The figure below shows a simple train network.
A single engine, which we can refer to as e, travels back and forth from station a to station b. At station a there are three ports, p1, p2, and p3, where the train can pick up or discharge cars. There are another three ports, p4, p5, and p6, at station b.
Informally, there are three kinds of actions available in this train domain. The first part of this problem is to formalize these actions in the STRIPS action representation -- indicating what the preconditions of each action are, what relationships the action disrups (which go on a delete list for the action), and what relationships the action establishes (which go on an add list for the action). The actions are:
Consider the following situation. The engine, with no cars attached, is located at station a. All of the ports are empty, except p4, which contains car c1 which is loaded with a tank of orange juice. We want to get c1 into port p1 where the orange juice can be bottled and distributed to local stores.
Now we consider a more complicated situation. We still want to get the tank of orange juice from p4 to p1, but now things start off like this. The engine is at station b, and, as before, car c1 is at p4 and ports p5 and p6 are empty. However, there is a car at each of the ports at station a: p1 has c2 p2 has c3 and p3 has c4.
Many campus buildings at Rutgers are stocked with a certain kind of vending machine that dispenses candy and other snacks. You put some money in it, and then enter two digits that indicate what your selection was. A screw at the coordinates you've specified turns to release the food you have selected, while at the same time any change for your purchase is rung out for you.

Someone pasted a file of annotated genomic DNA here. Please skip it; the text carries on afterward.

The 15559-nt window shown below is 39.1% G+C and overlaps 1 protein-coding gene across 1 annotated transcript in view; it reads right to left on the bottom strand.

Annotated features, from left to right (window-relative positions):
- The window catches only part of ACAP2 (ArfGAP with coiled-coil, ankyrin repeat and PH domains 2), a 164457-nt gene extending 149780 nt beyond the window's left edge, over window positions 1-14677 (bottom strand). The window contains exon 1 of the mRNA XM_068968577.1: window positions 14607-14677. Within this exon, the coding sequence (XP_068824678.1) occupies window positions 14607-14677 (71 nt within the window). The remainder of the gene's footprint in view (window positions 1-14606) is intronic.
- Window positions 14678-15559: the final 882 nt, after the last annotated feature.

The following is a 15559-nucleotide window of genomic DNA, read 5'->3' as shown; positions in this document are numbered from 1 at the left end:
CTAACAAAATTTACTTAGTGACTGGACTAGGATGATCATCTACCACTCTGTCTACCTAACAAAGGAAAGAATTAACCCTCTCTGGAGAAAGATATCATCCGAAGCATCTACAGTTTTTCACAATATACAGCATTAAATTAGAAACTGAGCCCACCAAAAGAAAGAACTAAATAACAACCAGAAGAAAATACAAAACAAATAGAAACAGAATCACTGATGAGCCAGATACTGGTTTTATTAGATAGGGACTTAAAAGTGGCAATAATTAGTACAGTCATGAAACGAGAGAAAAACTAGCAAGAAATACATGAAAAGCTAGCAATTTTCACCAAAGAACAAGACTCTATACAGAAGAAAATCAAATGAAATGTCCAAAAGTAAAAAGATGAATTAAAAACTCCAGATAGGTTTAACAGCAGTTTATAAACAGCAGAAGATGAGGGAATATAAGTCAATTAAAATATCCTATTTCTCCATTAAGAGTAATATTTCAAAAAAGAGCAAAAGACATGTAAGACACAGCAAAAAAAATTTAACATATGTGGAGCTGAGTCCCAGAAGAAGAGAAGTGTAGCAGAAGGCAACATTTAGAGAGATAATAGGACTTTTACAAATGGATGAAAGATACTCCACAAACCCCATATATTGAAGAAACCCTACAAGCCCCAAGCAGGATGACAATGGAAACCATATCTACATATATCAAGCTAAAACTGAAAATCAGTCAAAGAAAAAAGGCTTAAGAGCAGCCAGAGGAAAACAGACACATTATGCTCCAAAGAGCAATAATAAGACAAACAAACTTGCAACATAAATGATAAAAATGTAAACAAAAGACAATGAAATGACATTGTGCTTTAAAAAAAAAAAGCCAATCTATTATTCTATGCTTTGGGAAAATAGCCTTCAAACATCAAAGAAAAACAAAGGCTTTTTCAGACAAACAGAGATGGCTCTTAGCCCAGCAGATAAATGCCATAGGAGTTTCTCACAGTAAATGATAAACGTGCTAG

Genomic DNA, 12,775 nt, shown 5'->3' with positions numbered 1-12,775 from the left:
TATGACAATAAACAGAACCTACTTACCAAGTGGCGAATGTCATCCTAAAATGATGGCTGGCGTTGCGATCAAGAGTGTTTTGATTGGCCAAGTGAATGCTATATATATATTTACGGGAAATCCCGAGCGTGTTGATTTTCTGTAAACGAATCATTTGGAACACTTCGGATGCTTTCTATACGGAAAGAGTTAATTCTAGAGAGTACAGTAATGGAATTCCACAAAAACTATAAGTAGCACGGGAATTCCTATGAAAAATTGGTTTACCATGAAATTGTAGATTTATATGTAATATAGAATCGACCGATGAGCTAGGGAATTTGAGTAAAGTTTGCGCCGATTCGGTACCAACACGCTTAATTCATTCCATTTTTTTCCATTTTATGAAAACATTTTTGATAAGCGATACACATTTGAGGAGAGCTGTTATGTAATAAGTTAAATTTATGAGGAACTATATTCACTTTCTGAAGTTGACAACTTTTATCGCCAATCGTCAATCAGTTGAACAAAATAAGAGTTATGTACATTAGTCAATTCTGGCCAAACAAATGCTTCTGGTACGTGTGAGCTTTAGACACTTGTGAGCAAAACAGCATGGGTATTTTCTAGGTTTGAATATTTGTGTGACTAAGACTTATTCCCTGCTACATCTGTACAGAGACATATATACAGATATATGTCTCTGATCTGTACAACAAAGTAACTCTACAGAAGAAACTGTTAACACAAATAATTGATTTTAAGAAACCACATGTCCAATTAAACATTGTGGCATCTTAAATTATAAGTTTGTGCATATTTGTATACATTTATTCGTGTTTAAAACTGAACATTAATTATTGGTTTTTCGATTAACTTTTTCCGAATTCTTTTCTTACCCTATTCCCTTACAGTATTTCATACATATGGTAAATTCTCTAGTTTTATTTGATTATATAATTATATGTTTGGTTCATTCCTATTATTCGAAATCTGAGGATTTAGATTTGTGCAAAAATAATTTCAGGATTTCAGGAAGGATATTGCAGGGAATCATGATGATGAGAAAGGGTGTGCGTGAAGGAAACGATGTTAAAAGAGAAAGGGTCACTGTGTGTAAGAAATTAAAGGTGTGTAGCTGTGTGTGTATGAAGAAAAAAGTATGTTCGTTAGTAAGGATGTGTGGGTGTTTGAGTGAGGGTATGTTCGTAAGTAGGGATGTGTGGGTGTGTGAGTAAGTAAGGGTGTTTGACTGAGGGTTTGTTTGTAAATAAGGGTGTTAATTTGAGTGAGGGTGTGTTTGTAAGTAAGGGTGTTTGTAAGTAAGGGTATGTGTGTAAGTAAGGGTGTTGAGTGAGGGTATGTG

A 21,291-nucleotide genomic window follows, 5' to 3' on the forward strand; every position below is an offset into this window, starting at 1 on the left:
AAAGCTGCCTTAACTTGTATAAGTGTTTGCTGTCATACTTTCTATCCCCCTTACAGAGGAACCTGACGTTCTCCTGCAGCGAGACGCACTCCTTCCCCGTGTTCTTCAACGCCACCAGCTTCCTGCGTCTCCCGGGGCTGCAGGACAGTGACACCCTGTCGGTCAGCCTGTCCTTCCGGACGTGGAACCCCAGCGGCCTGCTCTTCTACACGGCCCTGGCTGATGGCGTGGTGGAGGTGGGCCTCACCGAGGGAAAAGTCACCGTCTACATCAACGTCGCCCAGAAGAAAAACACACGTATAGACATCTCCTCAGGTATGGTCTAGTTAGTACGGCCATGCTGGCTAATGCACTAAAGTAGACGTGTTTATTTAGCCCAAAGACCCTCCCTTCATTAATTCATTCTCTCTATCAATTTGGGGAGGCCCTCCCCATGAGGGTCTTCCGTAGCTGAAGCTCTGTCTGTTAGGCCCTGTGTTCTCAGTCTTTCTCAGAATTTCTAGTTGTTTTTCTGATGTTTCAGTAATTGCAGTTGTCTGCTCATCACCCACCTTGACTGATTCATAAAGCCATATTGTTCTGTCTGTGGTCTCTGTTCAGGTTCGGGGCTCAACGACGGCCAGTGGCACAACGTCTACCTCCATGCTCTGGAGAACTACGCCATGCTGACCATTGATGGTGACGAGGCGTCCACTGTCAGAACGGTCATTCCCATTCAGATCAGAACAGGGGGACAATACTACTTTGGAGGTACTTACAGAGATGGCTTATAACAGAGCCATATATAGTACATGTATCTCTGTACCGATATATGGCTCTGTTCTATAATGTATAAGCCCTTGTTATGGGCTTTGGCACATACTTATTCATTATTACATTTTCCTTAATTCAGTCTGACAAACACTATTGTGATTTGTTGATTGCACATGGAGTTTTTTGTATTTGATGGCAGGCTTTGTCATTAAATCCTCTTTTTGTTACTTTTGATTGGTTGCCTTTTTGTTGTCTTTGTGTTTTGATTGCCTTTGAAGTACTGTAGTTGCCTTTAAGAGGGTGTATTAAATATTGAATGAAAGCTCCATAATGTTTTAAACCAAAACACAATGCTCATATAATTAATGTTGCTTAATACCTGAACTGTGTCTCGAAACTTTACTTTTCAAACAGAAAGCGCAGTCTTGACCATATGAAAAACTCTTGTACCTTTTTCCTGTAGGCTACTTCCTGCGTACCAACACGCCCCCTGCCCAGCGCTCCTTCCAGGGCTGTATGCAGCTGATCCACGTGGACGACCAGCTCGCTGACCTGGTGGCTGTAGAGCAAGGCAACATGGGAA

This problem looks at formalizing and analyzing a simplified version of this behavior, using the situation calculus. Our first idealization is a generous one - we abstract away from the fact that this machine actually requires money to operate and just assume that it gives out candy whenever you make a selection into it. The second idealization is to narrow down the buttons to a single set of four buttons that you can use to specify both coordinates of a selection. These buttons will be called a, b, c and d - and we can use these to go proxy for the actions of pressing these buttons.
Minesweeper is a common single-player computer game. It's played on a grid; cells on the grid are initially concealed and may be explored by clicking on them. Some of the cells hide bombs; clicking on them loses you the game. Fortunately, when you explore a cell with no bombs - a clear cell - you learn information about the cells nearby. Each exposed clear cell gets labeled with the number of bombs located in the adjacent cells (e.g., the eight neighboring cells for a cell in the middle of the board).
For example, we can use @ to represent a bomb and ^ to represent a clear cell; suppose the grid actually contains clear cells and bombs as follows:
Then clicking on the center square will reveal the number three, indicating that three of the eight adjacent squares actually contain bombs.
Here is a more complicated board, with ?'s in the unexplored cells to give you the view of the board as a minesweeper player might actually see it:
(Treat the board as complete, so that tallies for cells on the boundary only report the three or five adjacent cells that are represented in the board diagram.)
You can formulate a constraint satisfaction problem to figure out where there must be bombs (and where there may or may not be bombs) according to these counts.
Here is a board that looks simpler but requires more complicated reasoning than the board we just treated.